Steam Machine unboxing videos show SteamOS, controller overview

Tuesday, 17th December 2013 08:42 GMT By Dave Cook

Steam Machines are now in the wild among Valve’s beta pool, and one recipient has detailed SteamOS and the Steam controller in a series of unboxing videos.

The clips come from YouTuber Corey Nelson. You may remember him, because we posted his Steam Machine unboxing and rig teardown clips yesterday.

In the first new clip above, Nelson gives a quick glance of SteamOS, including settings, a ‘return to desktop’ option, and proof that he has successfully imported his existing Steam library. You can also get a glimpse of him running Left4Dead 2 in Big Picture Mode.

Next, Nelson gives an overview of the Steam Controller. You can see its triggers, home button, escape button and touch pads. He adds that there’s no way to start up your Steam Machine using the controller, but that the bundled USB cable is very long.

What do you think of the Steam Machine strategy so far? Let us know below.

Via CVG.



  1. TheWulf

    That’s really kind of neat! And finally, mods on a console. I’ve been waiting for this for a long, long time. It sucks when people are left out, as I’ve said many times before. I empathise with both friends and complete strangers who’re in that position — they don’t want to use a computer or feel they couldn’t afford one, but they really want the mods.

    It’s mods that’s now pulling me back into New Vegas, again, as they just add so much life to old games. And playing Skyrim reminded me of why that game is so perfect to mod — Obsidian concentrated on providing possibly the best RPG to date, with an amazing story, memorable characters, and lots of choice and consequence. What they left out is that the world is a little more barren than a Bethesda game would be.

    There are so many good design people out there though who can just add new interiors and areas, thus tightening up NV’s only weakpoint, and transforming it into one of the best games you could play. It even has drivable vehicles, now! And that’s amazingly rad. Also, also! It has stun weaponry! See, I prefer that. I played my last run of New Vegas with stun weaponry, too, but the mods have improved even more since then.

    And then there’s stuff like Project Nevada and Power Armour Soundified, which really makes you feel like you’re in a big, heavy walking tank.

    There’s just all this cool stuff which console owners are denied, and there’s no one to blame for that but Sony and Microsoft, for designing their systems to be so horribly controlled. I dislike it when hardware manufacturers are thought police, kind of in the way that Apple is with their products. I feel that once the product is in the hand of the consumer, it should be their choice what they do with it.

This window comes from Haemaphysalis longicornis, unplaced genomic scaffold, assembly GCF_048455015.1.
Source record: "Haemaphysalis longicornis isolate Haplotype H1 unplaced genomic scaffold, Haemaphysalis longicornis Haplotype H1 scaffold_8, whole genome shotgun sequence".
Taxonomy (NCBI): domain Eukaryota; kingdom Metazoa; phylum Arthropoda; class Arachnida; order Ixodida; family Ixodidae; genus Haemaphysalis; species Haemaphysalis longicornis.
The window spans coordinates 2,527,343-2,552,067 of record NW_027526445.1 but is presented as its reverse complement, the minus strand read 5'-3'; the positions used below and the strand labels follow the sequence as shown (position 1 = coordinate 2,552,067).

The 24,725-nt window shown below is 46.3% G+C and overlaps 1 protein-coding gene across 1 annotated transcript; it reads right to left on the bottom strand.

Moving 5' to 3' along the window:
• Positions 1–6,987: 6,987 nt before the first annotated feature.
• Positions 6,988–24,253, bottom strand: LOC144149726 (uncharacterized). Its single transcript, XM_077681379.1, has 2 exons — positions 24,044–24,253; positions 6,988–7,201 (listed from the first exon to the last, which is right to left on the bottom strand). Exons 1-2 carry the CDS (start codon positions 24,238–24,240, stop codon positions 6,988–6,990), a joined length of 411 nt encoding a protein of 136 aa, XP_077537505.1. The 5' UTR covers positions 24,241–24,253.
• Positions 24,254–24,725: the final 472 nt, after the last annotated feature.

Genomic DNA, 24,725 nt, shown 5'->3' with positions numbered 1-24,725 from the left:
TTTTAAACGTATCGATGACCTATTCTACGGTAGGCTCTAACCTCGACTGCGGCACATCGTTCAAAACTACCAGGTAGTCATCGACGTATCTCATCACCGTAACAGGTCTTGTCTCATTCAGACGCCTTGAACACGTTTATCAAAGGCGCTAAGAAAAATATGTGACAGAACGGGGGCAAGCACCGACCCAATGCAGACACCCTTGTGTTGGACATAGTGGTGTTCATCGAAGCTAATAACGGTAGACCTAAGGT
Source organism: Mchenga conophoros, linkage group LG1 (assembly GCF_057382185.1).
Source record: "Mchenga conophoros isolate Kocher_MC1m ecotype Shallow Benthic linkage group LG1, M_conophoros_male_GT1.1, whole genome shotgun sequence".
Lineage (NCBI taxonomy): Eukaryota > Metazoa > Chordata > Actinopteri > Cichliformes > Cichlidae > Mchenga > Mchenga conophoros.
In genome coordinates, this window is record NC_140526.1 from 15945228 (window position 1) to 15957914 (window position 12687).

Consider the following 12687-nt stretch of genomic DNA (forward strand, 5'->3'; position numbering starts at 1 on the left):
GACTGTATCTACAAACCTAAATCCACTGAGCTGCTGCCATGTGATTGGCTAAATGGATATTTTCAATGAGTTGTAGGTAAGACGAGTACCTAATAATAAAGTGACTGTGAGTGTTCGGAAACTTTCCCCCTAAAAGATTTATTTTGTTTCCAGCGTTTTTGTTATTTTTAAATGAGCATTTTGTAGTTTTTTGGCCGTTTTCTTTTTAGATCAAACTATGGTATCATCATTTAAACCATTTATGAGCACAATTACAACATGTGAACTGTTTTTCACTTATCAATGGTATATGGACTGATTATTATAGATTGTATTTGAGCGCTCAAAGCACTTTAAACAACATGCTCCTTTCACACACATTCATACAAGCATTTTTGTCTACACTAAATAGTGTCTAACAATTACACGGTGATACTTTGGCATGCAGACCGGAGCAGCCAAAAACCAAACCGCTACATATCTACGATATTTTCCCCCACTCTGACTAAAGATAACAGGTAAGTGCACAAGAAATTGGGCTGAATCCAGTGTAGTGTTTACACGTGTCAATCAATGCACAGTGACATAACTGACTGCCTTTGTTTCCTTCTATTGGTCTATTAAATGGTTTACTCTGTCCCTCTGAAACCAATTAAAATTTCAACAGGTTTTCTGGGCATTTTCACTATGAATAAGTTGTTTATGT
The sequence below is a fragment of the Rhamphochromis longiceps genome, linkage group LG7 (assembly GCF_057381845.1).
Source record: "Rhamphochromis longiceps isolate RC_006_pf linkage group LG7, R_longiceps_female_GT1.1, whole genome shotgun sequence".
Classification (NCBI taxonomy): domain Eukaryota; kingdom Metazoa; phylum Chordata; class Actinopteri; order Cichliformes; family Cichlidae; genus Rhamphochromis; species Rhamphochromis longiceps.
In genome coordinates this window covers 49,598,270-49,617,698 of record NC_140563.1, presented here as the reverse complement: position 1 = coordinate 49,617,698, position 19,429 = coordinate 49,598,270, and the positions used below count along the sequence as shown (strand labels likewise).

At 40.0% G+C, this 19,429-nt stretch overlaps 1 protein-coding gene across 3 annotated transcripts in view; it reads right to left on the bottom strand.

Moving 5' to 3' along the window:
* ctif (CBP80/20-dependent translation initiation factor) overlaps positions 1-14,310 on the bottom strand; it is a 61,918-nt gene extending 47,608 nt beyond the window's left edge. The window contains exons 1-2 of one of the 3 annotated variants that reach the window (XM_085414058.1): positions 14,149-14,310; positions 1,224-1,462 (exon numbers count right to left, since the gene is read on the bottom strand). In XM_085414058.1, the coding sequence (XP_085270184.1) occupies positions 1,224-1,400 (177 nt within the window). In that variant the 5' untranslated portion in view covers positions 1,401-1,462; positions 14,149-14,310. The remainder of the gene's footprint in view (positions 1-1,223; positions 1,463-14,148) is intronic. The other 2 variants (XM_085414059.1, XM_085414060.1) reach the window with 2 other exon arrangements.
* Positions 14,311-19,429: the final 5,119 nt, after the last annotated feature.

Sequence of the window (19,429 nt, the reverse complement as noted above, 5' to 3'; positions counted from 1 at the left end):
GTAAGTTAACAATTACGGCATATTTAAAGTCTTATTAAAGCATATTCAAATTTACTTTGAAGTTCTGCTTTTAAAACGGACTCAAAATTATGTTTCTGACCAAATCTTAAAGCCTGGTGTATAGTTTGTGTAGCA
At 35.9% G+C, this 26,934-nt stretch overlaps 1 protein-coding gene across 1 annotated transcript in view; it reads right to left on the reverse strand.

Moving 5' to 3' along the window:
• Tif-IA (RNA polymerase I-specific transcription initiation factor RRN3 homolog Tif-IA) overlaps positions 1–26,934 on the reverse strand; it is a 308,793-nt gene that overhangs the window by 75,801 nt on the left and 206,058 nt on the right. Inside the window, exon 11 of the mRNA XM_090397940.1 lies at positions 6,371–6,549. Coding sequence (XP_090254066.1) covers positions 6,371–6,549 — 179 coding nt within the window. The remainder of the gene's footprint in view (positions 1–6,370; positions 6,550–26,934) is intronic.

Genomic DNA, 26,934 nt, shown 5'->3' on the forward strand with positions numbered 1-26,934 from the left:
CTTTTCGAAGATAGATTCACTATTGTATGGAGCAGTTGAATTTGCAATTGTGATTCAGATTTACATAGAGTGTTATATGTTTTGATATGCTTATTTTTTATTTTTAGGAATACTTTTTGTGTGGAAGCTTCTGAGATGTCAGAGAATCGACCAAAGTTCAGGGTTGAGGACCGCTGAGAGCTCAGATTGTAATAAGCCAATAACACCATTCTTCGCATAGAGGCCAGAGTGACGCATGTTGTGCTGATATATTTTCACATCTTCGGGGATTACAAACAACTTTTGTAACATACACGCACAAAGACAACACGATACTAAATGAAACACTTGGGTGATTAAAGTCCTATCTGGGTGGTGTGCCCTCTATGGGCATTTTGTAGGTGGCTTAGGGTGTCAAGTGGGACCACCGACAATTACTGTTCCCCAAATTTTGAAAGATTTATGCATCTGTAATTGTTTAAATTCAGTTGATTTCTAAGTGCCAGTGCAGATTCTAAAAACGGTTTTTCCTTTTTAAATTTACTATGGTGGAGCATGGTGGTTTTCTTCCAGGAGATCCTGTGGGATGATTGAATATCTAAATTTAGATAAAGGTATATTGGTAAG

I think that if you buy a phone, you should be able to buy software from anywhere you want, not just a walled garden store. By which I mean that, hey, you can buy Humble Bundles for android, but not for iOS. For obvious reasons.

    I also think that if you want to mod games, if you really want that (and many console owners very clearly do), then you should be able to do that. As the product owner, it should be your right to choose that.

    This is why I want to see closed-system consoles disappear.

    Because I want to be able to talk about mods with console owners, I want to be able to suggest them, help them out with using them and even tweaking them. I’m honestly tired of being hated on by console owners for having the capability to use mods, and I’m sick of seeing PC users exploit that to push the buttons of console owners with the Master Race nonsense.

    (As if Aryan ideals were ever something desirable.)

    So, yeah. The sooner this becomes commonplace, the better. Less segregation, more people just enjoying games.

    #1 1 year ago
  2. EdgizAwesome

    #2 1 year ago
  3. Hcw87

    The aiming in the first vid is horrible to say the least. Hopefully it’s something you’ll get used to, and fast.

    #3 1 year ago
  4. manamana

    ^ looks exactly like a M/K player playing the first time with a new controller. On the other hand the Dektop/UI precision looks really good an dvery mouse-like, imo.

    #4 1 year ago
  5. sebastien rivas

    Yes!!!! Console modding= more power to the gamers. We should exquisite modding by pro modders that makes the machine a dream.

    #5 1 year ago
  6. DERichter

    There’s simply no way I see this being valuable at all, unless they sell at a massive loss.

    Mods are great, but I already get to use mods on my console… because I plugged my PC into a television. Lots of games even have built in support for the Xbox 360 controller (my favorite being Dark Souls – it’s practically required for that game).

    With the rumors that Microsoft is FINALLY starting to wake up and get serious about catering to gamers, I think it’s more likely that they will continue to improve Xbox gaming (possibly even merging it in some ways with PC gaming) and build a better experience, with or without Valve/Steam.

    Halo: Spartan Assault comes to mind as a good example of this, especially the cloud saves and other connected features. I see it as an experiment by the company into how to handle things going forward.

    #6 1 year ago
  7. TheBlackHole

    The controller’s thumb-touch configuration is going to be paramount to this machine’s success.

    If you have to slide your thumb repeatedly in one direction to turn around then it becomes infinitely less functional and effective than a standard analogue controller.

    Even when Valve did a video demo of an FPS with this controller, the only way they could be accurate with shooting was when the player wasn’t moving around. Not ideal at all.

    Judging by this video, anyone with a decent grasp of the 360 pad would destroy anyone using this controller.

    #7 12 months ago

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